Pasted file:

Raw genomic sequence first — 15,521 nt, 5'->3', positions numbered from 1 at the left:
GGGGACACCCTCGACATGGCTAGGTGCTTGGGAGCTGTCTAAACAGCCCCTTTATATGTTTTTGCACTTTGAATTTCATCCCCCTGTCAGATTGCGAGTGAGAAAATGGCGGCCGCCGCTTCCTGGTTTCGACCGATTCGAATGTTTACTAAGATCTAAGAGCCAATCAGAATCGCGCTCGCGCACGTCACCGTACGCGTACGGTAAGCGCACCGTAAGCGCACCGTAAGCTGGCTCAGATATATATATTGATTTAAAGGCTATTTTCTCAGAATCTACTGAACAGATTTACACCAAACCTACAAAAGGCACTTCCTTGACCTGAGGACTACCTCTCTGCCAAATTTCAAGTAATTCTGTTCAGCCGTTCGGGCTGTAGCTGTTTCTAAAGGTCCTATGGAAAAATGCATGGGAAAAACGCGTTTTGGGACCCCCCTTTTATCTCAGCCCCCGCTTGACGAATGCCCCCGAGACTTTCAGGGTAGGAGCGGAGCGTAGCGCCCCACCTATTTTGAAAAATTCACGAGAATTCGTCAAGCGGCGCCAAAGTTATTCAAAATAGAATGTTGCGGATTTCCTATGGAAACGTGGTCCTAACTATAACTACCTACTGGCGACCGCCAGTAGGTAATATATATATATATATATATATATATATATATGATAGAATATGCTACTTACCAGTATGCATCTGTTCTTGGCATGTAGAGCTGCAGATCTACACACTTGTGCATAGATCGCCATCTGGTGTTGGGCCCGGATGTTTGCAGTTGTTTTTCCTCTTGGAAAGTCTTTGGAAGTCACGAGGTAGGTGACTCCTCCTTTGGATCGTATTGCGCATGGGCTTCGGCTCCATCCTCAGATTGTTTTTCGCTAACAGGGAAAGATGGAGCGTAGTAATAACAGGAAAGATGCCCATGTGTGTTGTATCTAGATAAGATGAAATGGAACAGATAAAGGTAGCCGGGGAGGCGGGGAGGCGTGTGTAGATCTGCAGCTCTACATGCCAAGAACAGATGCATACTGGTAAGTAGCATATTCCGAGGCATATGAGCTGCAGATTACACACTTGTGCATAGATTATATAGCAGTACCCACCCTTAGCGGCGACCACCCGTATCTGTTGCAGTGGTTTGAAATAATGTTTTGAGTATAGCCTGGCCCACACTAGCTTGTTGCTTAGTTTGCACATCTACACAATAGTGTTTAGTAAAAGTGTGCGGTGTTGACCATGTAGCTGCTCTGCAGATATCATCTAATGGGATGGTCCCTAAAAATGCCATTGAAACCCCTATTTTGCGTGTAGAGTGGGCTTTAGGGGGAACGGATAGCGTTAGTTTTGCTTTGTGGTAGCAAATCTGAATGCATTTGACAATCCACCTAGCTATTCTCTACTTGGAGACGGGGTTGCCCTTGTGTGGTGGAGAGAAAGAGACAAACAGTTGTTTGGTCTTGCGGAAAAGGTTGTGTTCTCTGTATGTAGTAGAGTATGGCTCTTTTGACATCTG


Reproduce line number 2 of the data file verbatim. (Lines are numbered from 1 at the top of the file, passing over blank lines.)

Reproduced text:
GGGGACACCCTCGACATGGCTAGGTGCTTGGGAGCTGTCTAAACAGCCCCTTTATATGTTTTTGCACTTTGAATTTCATCCCCCTGTCAGATTGCGAGTGAGAAAATGGCGGCCGCCGCTTCCTGGTTTCGACCGATTCGAATGTTTACTAAGATCTAAGAGCCAATCAGAATCGCGCTCGCGCACGTCACCGTACGCGTACGGTAAGCGCACCGTAAGCGCACCGTAAGCTGGCTCAGATATATATATTGATTTAAAGGCTATTTTCTCAGAATCTACTGAACAGATTTACACCAAACCTACAAAAGGCACTTCCTTGACCTGAGGACTACCTCTCTGCCAAATTTCAAGTAATTCTGTTCAGCCGTTCGGGCTGTAGCTGTTTCTAAAGGTCCTATGGAAAAATGCATGGGAAAAACGCGTTTTGGGACCCCCCTTTTATCTCAGCCCCCGCTTGACGAATGCCCCCGAGACTTTCAGGGTAGGAGCGGAGCGTAGCGCCCCACCTATTTTGAAAAATTCACGAGAATTCGTCAAGCGGCGCCAAAGTTATTCAAAATAGAATGTTGCGGATTTCCTATGGAAACGTGGTCCTAACTATAACTACCTACTGGCGACCGCCAGTAGGTAATATATATATATATATATATATATATATATATGATAGAATATGCTACTTACCAGTATGCATCTGTTCTTGGCATGTAGAGCTGCAGATCTACACACTTGTGCATAGATCGCCATCTGGTGTTGGGCCCGGATGTTTGCAGTTGTTTTTCCTCTTGGAAAGTCTTTGGAAGTCACGAGGTAGGTGACTCCTCCTTTGGATCGTATTGCGCATGGGCTTCGGCTCCATCCTCAGATTGTTTTTCGCTAACAGGGAAAGATGGAGCGTAGTAATAACAGGAAAGATGCCCATGTGTGTTGTATCTAGATAAGATGAAATGGAACAGATAAAGGTAGCCGGGGAGGCGGGGAGGCGTGTGTAGATCTGCAGCTCTACATGCCAAGAACAGATGCATACTGGTAAGTAGCATATTCCGAGGCATATGAGCTGCAGATTACACACTTGTGCATAGATTATATAGCAGTACCCACCCTTAGCGGCGACCACCCGTATCTGTTGCAGTGGTTTGAAATAATGTTTTGAGTATAGCCTGGCCCACACTAGCTTGTTGCTTAGTTTGCACATCTACACAATAGTGTTTAGTAAAAGTGTGCGGTGTTGACCATGTAGCTGCTCTGCAGATATCATCTAATGGGATGGTCCCTAAAAATGCCATTGAAACCCCTATTTTGCGTGTAGAGTGGGCTTTAGGGGGAACGGATAGCGTTAGTTTTGCTTTGTGGTAGCAAATCTGAATGCATTTGACAATCCACCTAGCTATTCTCTACTTGGAGACGGGGTTGCCCTTGTGTGGTGGAGAGAAAGAGACAAACAGTTGTTTGGTCTTGCGGAAAAGGTTGTGTTCTCTGTATGTAGTAGAGTATGGCTCTTTTGACATCTG